A work venerated as a relic of St. Columba, the Book of Durrow is an important manuscript for its incredible artwork and cultural significance. Created in the second half of the seventh century, it is the oldest complete Insular gospel book and provides insight into the development of the Insular style. It is the product of an Irish monastic scriptorium in the northern British Isles, either in Durrow, Iona, or Lindisfarne. The Latin gospel text and prefatory material are written in Insular semi-uncial with significant decorated lettering beginning each section. It was once housed in a silver reliquary case.
In addition to the decorated text, the Book of Durrow also contains eleven full-page illuminations: six interlaced carpet pages and five figural illustrations. A page featuring the four evangelist symbols is placed at the beginning of the manuscript and a page dedicated to individual evangelist symbols precedes its respective Gospel. However, the association of symbol to evangelist follows the pre-Vulgate tradition of St Ireneus: Matthew – Man, Eagle – Mark, Calf – Luke, and Lion – John. Its extraordinary decoration and influence make this manuscript essential in the study of early medieval art.
The Emergence of Insular Style
The Book of Durrow is one of the oldest examples of the Insular style, which would dominate artistic production in the British Isles for the next three centuries. This early work makes clear the fusion of disparate decorative motifs and designs, aspects of which would fuse into the Insular style.
The zoomorphic interlace derives from the Migration period in northern Europe. Spiral motifs have roots in Celtic decoration from the Bronze Age, animal and human forms are drawn from Pictish stone carving and the woven interlace and keys have Mediterranean origins.
Oldest Complete Insular Gospel Book
The Book of Durrow is the oldest complete Insular gospel book to survive. It predates the Lindisfarne Gospels by a generation and only a fragmentary page from a Northumbrian gospel book predates it. While it has been attributed to Colum Cille (Columba) due to a colophon added on fol. 247r, the Irish saint lived a century prior to the manuscript’s date.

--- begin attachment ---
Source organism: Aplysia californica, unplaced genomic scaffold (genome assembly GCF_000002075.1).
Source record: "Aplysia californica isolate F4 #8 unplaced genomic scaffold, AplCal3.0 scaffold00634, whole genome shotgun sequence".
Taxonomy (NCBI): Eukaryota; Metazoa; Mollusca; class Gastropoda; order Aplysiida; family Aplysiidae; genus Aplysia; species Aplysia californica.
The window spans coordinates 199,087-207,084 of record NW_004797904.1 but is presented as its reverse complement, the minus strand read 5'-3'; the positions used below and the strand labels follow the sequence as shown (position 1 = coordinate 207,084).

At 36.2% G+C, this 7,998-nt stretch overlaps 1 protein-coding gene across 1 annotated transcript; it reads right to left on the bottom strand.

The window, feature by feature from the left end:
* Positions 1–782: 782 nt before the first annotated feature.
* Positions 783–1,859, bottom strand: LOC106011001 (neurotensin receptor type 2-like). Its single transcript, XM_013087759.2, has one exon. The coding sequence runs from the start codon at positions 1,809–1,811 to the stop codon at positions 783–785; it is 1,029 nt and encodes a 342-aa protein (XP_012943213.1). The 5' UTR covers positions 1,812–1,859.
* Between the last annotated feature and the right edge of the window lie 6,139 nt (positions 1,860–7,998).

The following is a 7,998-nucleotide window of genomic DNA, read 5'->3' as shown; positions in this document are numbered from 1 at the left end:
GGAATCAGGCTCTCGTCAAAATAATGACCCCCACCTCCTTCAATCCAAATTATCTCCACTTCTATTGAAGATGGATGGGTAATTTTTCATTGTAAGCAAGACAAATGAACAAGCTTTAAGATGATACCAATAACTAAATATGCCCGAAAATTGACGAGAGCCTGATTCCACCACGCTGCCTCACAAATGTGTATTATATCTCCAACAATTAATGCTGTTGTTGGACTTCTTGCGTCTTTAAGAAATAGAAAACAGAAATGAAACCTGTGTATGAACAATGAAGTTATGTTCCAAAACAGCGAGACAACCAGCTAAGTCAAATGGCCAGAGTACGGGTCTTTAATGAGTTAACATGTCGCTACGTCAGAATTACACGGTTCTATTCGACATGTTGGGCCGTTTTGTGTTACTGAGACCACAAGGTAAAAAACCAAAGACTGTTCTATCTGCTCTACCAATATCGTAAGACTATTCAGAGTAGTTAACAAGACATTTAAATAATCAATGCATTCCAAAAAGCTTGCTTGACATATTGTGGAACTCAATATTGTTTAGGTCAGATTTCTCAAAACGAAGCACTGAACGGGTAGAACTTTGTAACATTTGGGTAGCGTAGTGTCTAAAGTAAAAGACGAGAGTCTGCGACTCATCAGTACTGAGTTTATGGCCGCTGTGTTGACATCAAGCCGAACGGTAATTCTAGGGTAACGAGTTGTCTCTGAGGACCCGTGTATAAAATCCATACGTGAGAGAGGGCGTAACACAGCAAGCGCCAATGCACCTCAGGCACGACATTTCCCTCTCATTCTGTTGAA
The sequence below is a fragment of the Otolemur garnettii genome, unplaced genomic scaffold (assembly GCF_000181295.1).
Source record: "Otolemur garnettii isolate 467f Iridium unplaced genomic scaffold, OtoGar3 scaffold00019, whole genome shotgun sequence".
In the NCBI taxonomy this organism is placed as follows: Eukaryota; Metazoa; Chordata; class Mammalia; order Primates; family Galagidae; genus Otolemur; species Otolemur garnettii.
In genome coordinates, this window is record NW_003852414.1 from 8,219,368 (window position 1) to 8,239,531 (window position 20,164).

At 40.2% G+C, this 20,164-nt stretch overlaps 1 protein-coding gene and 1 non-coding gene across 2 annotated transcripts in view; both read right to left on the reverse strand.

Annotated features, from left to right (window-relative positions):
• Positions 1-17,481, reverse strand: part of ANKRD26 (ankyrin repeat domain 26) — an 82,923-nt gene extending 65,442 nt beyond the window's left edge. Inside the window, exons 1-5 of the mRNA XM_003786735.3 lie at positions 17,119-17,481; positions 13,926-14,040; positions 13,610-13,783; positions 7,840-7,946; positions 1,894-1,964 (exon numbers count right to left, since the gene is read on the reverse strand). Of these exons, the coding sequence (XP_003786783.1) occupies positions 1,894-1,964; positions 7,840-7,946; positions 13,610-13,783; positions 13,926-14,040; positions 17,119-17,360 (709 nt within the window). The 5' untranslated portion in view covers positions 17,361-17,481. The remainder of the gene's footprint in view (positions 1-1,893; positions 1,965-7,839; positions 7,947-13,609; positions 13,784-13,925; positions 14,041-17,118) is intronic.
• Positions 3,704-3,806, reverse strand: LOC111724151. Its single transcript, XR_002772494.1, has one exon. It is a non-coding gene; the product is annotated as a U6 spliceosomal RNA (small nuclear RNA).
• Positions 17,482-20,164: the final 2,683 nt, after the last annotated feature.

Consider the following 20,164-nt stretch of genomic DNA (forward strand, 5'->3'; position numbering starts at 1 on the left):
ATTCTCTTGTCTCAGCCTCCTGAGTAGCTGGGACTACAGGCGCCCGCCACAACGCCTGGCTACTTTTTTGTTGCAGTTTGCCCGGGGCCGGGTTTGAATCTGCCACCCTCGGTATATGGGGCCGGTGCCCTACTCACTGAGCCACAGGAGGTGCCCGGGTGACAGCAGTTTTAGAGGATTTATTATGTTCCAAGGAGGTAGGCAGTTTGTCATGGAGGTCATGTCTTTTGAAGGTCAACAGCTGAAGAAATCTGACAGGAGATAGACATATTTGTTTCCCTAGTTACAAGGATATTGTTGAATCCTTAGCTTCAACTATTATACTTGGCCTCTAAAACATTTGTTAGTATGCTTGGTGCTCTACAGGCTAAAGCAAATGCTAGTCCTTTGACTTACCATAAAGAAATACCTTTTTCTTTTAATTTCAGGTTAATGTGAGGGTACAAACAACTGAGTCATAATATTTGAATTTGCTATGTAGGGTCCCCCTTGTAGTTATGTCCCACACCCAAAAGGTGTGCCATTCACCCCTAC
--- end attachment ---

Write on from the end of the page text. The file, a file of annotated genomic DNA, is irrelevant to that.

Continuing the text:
However, this connection led to the book’s veneration as a relic. The earliest known metalwork reliquary (cumdach) intended to house a book was also made for the Book of Durrow.
The Broad Influence of Irish Monastic Manuscripts
Placing the origins of the Book of Durrow to a specific place is impossible, but this is due to the spread of Irish monasticism through the northern British Isles. Durrow, Iona, and Lindisfarne are all strong candidates for the book’s production scriptorium because these foundations were linked through shared traditions carried on over centuries.
However, the Book of Durrow was in Durrow Abbey by 916 and remained there until its dissolution in 1540. The book then entered private ownership during which time it suffered water damage when it was used to bless water troughs for livestock.
It came to the ownership of Henry Jones, bishop of Meath, who gave it to Trinity College in the mid-seventeenth century. The shrine and medieval original cover were lost to military occupation in 1688.
The pages of the Book of Durrow are no longer collated in their original folios. Each page has been stitched onto modern parchment for stabilization. The medieval binding was unfortunately lost during an army occupation of Trinity College in 1688, but its theft indicates that it may have been gilded silver perhaps with polished stones. The current binding is half tawed pigskin on boards completed by Roger Powell in 1954.